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Video transcript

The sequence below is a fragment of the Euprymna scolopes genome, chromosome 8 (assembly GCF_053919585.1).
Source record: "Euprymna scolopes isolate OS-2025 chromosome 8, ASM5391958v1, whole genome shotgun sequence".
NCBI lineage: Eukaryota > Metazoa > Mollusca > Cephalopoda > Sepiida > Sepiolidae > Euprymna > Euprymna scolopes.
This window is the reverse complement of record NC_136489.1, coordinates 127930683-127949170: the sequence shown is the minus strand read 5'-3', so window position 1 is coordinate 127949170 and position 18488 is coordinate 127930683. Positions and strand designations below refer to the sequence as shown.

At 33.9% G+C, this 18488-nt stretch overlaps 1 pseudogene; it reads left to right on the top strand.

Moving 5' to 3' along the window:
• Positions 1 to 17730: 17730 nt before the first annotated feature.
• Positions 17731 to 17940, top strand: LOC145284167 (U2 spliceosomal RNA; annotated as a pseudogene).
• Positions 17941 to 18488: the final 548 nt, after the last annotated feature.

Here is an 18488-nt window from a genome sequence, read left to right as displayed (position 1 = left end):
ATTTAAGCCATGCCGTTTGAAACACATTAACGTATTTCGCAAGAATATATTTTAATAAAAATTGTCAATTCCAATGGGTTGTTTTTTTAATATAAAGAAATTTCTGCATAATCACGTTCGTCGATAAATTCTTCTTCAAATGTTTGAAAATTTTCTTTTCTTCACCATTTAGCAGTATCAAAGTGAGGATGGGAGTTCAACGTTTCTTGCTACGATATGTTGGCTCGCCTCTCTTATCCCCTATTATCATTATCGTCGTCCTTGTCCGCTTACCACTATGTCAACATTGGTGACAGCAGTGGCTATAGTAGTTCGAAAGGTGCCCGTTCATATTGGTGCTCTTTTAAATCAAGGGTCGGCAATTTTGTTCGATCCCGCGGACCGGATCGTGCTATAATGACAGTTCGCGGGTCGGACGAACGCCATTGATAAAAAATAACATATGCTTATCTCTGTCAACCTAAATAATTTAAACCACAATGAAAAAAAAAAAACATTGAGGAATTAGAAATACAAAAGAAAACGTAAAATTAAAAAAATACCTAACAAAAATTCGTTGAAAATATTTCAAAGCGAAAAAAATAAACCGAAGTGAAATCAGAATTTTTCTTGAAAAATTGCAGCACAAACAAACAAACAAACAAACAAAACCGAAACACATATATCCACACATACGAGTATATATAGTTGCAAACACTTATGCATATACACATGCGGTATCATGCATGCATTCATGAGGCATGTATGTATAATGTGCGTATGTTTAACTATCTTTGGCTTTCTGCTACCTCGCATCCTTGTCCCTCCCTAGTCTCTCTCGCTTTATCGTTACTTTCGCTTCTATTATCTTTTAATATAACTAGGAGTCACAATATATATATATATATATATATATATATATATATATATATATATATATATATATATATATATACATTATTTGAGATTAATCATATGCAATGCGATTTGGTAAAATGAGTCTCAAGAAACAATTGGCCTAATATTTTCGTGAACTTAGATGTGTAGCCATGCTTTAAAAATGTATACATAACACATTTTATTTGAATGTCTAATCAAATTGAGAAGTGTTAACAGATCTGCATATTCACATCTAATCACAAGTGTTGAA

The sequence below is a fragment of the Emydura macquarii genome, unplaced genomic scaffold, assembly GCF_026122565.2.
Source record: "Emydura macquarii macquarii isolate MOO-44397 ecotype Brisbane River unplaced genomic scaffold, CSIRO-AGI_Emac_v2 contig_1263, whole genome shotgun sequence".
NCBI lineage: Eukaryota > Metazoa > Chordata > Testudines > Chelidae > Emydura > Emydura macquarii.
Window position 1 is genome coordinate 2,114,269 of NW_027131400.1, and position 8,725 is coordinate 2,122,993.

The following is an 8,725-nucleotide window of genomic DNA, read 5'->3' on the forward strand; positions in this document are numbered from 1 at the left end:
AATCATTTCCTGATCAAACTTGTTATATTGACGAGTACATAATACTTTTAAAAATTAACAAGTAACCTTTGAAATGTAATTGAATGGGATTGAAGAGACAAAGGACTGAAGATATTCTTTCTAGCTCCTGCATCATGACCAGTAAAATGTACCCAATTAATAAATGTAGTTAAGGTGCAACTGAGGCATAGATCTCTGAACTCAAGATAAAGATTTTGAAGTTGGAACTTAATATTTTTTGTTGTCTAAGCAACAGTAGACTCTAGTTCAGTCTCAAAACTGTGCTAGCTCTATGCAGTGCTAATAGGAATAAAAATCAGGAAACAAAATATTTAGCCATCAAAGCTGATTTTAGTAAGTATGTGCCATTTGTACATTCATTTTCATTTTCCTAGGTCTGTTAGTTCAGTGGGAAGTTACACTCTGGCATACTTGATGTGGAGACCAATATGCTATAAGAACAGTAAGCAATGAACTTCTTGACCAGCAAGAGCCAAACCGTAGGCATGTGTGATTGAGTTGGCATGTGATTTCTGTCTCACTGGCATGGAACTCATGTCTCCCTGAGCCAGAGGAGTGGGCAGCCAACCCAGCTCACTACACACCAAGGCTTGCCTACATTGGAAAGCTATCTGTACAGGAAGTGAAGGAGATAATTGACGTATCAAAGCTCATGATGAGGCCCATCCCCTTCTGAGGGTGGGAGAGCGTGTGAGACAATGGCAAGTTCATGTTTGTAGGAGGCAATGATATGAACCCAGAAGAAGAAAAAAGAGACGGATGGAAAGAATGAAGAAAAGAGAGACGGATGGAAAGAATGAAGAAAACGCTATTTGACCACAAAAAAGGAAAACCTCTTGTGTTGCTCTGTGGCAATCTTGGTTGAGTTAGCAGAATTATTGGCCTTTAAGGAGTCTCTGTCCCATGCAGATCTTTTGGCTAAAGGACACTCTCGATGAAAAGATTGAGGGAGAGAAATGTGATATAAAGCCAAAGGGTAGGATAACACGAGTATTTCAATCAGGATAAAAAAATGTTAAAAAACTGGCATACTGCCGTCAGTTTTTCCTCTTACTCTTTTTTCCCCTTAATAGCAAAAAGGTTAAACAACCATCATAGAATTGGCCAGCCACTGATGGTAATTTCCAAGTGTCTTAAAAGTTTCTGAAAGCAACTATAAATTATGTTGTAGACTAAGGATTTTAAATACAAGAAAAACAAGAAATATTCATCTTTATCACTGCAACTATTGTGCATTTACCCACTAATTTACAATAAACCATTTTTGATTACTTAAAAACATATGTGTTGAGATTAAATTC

just a few years after the Medici palace was completed and only a few blocks away one of the other wealthiest families in Florence built a palace well there's a home in Palace building after the Medici built their palace and so we're looking at the Palazzo ruchi lie whose architect is the famous Albert II now Albert II was a brilliant humanist he wrote an important book on architecture in addition to his famous book on painting Albert he's on architecture is probably the most important treatise on architecture after the ten books of architecture by the ancient Roman Vitruvius right which had only been discovered a few decades earlier so there's this whole revival of ancient Roman architecture and we see that a little bit in the Medici Pass but we see it really here in the rich life house by Albert II what's fascinating is that Albert II is looking back to Vitruvius is ancient work seeing this standardized vocabulary and employing it in a self-conscious way that is announcing its historicism announcing it's looking back to ancient Roman architecture Alberti had been in Rome he had studied ancient Roman architecture and the classicism is not coming through only in the individual elements but also in the emphasis on measure and harmony giovanni rutila came from a wealthy florentine family of wool manufacturers like most wealthy Florentines that's how they made their money at this particular moment in florentine history it was important that rule I expressed his loyalty to the Medici family Albert II was clearly referencing the Medici palace and you can see that in the organization of the facade into three primary stories but there are also really important differences and you can see that especially in the masonry for example this building is much more delicate God is that heavy dark rusticated masonry that we saw in the earlier building right that gave the impression of the Medici palace as being almost like a fortress and recalling the Palazzo Vecchio this building feels much more intellectual in its geometry its lightness its sense of the cerebral so we see more classical elements here than we saw in the Medici palace we have plasters rounded our chisel that we did see that also in the Medici palace but in between the stories instead of just a string course we have a classical entablature which gives us a sense of horizontality and which is filled with decorative patterns between the ground floor in the first floor we see the Medici device of a diamond ring with three feathers coming out of it and between the second floor and the third floor we see a device of the rich life family of a sail that appears to be blowing in the wind you start at the bottom just like the Medici Palace there are benches on the ground floor which is an invitation for the citizens of the city to come and rest so the ground floor very much feels like the ground floor it has a sense of weightiness that comes from that diamond pattern and as you move up the facade there are three sets of blasters each with different capitals at the bottom you see variations of the Tuscan traditions are the simplest heaviest above that a form of the ionic and then at the top Corinthian and we see that differentiation of orders also if we go to the Colosseum in Rome where at the bottom we have the Tuscan the middle story is decorated with the ionic order at the top with the Corinthian so Elbert is clearly looking at ancient Roman architecture but the building's emphasis is not vertical even though you've got the plasters moving from top to bottom because those blasters are interrupted by these very elaborate entablatures that really emphasize the horizontality the grounded quality of the building now the building was never finished about two-thirds of what Alberti intended is there and you can see it's unfinished on the right side and so there would have been a third entrance Alberti did more than simply the facade the structure was remodeled on the inside joining a number of pre-existing independent structures now Alberti mean also have designed the loggia that is caddy corner to the Palazzo to the palace this is an open space with round arches beautiful columns with corinthian capitals and plasters on the interior while also very classicizing and this low jame in fact have been built to commemorate a wedding between a member of the medici family and the rutila families our joining of these two powerful Florentine families actually it's important to note that it's no longer an open loggia it's now got a glass covering and it's actually a shoe store but originally it would have been an in space that would have protected people as they walked through and reminds us that even the palace is seen as a kind of civic good that this was adding to the beauty and the harmony of the city well we can see the building of the Palazzo of the large of this Piazza in front as part of the beautification of the city that happened in the 15th century that civic pride that led the people of Florence to be interested in beautifying their city with great works of sculpture and architecture so here in the middle of the 15th century in the center of Florence we have this invention of what humanism looks like applied to domestic architecture
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